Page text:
MUMBAI: A leading Indian painter is losing his home and other properties after failing to appear before a court trying him for hurting religious sentiments by painting “Mother India” as a naked woman.
Maqbool Fida Husain’s paintings have often depicted revered Hindu gods and goddesses in the nude, sparking criticism from nationalist parties and activists. A decade ago, radicals even attacked his Mumbai home.
The painting at issue in the latest controversy shows a naked woman in front of a wheel resembling the one used in India’s national flag. The names of some of India’s states are written across her body.
A similar composition of a sari-clad woman with a wheel – a Buddhist symbol known in Hindi as the dharma chakra – in the background is used to portray “Mother India” in many patriotic publications.
Husain’s work drew protests and several court cases were filed against the 91-year-old painter who lives in self-imposed exile in Dubai and London.
“He did not answer repeated summons from one of the courts which has now issued a proclamation to attach his properties,” Mumbai police official Brijesh Singh said.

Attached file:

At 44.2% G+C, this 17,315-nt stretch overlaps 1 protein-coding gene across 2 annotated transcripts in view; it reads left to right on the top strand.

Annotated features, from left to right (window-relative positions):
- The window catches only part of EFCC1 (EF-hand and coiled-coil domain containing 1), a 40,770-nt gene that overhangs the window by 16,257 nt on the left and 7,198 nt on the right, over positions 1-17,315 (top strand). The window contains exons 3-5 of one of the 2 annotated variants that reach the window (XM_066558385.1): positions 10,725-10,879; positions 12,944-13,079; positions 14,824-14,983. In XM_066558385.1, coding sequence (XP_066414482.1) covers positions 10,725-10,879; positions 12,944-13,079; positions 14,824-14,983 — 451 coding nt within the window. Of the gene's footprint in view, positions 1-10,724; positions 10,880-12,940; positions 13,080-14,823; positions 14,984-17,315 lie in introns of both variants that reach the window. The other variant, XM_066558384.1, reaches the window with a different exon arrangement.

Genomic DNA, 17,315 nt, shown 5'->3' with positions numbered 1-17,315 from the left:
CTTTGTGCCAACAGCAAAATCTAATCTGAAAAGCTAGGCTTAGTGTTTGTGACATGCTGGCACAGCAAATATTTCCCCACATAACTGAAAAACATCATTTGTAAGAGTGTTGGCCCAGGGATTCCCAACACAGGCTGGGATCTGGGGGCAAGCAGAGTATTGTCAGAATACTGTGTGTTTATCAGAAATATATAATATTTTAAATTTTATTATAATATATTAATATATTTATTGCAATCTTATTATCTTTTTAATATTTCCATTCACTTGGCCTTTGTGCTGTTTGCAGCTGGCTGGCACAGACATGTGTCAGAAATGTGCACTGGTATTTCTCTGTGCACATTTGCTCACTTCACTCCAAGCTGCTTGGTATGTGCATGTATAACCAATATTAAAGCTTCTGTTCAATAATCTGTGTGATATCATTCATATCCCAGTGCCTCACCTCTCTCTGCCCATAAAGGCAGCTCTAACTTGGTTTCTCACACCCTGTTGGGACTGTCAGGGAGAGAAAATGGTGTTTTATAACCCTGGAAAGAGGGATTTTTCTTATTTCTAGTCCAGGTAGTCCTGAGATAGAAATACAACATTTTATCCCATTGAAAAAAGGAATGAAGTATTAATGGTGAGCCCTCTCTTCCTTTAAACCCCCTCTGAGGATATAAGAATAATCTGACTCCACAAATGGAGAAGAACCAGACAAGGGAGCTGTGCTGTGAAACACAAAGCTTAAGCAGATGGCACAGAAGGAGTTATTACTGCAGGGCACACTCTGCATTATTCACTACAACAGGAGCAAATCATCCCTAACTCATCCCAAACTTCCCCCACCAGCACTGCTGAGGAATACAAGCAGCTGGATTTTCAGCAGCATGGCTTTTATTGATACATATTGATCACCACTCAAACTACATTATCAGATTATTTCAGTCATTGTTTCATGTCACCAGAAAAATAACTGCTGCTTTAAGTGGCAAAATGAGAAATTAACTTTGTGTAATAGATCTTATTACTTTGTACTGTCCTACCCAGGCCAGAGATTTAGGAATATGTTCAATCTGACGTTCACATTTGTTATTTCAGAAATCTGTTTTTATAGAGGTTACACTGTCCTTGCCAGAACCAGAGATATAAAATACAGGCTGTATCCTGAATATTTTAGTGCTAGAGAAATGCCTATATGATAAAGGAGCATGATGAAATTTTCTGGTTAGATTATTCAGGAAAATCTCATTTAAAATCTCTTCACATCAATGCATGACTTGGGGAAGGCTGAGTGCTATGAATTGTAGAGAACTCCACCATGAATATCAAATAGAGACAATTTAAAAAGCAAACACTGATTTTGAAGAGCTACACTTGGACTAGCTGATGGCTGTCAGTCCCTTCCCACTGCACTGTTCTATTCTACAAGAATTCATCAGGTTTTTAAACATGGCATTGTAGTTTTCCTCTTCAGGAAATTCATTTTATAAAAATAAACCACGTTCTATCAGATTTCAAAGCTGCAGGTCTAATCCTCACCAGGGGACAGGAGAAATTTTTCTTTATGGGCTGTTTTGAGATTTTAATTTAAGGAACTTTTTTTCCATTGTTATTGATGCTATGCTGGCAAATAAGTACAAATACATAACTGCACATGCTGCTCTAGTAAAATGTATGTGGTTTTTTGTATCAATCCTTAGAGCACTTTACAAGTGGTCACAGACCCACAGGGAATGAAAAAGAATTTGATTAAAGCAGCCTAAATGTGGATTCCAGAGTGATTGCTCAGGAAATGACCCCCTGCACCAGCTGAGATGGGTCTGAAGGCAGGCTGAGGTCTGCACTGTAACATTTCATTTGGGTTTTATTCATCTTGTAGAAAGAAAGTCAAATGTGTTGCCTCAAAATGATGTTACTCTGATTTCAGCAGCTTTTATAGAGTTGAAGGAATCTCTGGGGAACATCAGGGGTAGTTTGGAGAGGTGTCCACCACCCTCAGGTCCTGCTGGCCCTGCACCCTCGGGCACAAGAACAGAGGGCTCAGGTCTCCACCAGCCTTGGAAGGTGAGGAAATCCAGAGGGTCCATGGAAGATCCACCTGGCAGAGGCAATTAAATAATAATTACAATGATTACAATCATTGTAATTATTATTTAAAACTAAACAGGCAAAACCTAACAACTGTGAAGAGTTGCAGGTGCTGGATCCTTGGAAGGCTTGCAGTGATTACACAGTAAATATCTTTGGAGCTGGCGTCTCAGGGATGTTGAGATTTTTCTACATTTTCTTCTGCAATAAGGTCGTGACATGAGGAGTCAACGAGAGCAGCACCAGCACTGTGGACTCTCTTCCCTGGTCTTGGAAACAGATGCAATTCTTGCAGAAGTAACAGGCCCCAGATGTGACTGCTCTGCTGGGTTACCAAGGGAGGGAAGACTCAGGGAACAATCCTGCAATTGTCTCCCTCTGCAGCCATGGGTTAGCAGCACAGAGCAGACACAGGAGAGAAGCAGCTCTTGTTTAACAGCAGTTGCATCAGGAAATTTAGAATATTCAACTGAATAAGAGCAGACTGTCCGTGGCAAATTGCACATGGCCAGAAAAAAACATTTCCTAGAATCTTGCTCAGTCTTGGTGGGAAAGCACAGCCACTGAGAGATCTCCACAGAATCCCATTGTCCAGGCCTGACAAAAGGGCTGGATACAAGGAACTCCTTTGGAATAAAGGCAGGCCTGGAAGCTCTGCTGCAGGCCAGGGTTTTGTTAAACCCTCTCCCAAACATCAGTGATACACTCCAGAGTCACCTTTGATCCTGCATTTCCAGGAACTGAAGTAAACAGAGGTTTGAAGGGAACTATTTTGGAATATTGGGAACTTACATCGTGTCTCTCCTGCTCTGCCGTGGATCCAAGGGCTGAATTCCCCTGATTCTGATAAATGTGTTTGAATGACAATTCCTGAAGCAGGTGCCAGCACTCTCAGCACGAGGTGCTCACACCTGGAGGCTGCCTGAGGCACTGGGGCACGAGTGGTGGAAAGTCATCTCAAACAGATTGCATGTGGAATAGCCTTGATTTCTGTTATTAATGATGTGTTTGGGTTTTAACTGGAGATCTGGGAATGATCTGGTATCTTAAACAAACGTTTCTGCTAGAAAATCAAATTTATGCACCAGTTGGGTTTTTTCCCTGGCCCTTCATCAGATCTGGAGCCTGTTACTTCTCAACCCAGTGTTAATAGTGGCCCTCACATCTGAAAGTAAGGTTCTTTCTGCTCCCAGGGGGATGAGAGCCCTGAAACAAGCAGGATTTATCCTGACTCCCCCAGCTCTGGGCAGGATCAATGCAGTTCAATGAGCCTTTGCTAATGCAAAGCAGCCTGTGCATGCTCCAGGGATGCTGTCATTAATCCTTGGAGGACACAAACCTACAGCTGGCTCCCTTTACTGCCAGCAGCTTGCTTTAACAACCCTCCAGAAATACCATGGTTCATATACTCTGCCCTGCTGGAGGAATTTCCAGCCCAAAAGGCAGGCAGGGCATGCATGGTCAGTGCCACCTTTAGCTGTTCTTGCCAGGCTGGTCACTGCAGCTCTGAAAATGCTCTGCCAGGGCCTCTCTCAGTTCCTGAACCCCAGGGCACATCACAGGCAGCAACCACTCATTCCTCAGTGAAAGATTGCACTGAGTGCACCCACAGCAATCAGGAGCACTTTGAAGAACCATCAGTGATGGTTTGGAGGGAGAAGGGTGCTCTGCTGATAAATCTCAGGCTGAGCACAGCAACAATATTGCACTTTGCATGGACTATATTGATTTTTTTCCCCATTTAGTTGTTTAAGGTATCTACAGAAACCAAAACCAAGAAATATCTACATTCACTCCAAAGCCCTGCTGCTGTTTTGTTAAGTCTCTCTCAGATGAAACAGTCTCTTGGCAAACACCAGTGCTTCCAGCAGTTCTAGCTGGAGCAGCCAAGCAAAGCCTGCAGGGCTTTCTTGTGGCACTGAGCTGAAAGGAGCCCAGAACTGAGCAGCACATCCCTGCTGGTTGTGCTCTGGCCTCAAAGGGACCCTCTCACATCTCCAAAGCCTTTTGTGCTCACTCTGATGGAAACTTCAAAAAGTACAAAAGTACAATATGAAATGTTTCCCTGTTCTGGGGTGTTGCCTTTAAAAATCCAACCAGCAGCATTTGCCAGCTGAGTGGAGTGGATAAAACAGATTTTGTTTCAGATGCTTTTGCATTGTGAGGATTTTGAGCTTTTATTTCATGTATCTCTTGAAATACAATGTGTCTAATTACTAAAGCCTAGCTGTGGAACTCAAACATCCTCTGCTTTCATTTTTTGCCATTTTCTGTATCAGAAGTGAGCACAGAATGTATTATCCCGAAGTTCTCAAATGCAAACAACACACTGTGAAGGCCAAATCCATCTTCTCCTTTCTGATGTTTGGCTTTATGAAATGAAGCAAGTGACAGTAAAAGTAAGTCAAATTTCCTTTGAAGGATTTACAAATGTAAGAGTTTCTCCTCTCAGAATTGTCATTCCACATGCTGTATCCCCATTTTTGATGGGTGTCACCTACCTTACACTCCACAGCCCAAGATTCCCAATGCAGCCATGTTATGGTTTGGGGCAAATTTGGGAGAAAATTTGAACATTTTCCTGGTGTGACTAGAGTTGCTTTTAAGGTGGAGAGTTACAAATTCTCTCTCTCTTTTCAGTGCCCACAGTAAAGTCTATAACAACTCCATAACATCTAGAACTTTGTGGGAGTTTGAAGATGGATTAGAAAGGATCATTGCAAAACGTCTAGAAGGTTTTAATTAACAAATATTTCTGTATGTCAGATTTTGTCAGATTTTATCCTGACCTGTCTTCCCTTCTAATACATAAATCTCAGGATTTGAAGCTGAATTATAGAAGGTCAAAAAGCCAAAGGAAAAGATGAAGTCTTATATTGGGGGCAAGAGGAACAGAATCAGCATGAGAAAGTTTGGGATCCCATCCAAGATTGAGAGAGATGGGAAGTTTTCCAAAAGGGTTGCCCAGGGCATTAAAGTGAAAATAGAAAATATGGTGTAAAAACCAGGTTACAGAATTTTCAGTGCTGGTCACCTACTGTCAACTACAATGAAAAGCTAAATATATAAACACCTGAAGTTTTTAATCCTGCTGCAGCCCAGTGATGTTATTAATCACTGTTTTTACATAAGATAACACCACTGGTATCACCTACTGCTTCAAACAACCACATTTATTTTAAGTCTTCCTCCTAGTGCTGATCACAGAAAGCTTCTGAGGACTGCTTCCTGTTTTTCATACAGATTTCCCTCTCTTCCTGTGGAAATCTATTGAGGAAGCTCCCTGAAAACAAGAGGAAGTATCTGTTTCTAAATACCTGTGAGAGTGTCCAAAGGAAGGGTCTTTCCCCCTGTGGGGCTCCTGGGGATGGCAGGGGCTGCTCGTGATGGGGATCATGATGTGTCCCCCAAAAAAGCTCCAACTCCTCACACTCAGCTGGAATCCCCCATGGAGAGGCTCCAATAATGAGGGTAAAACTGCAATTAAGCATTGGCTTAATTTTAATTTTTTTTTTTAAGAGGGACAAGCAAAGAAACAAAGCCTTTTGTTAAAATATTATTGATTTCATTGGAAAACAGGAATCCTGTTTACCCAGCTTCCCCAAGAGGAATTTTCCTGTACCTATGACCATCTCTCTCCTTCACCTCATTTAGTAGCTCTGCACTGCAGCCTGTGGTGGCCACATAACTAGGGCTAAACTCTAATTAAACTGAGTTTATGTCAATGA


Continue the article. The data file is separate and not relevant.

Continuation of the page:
“We have pasted the attachment proclamation notice on his home and are checking if he owns any more properties,” he added.
Akhil Sibal, Husain’s lawyer, said, “My client was unaware of any summons from court. Now that we have come to know we are moving to the Supreme Court. This is a politically-motivated case.”
Rightwing groups have called for the arrest of Husain, whose flowing white locks and beard, and habit of walking barefoot, have become iconic in Indian art circles.
In the past, Husain has received support from moderate, progressive Hindus, and on one occasion a former prime minister intervened to ensure no action was taken against him. reuters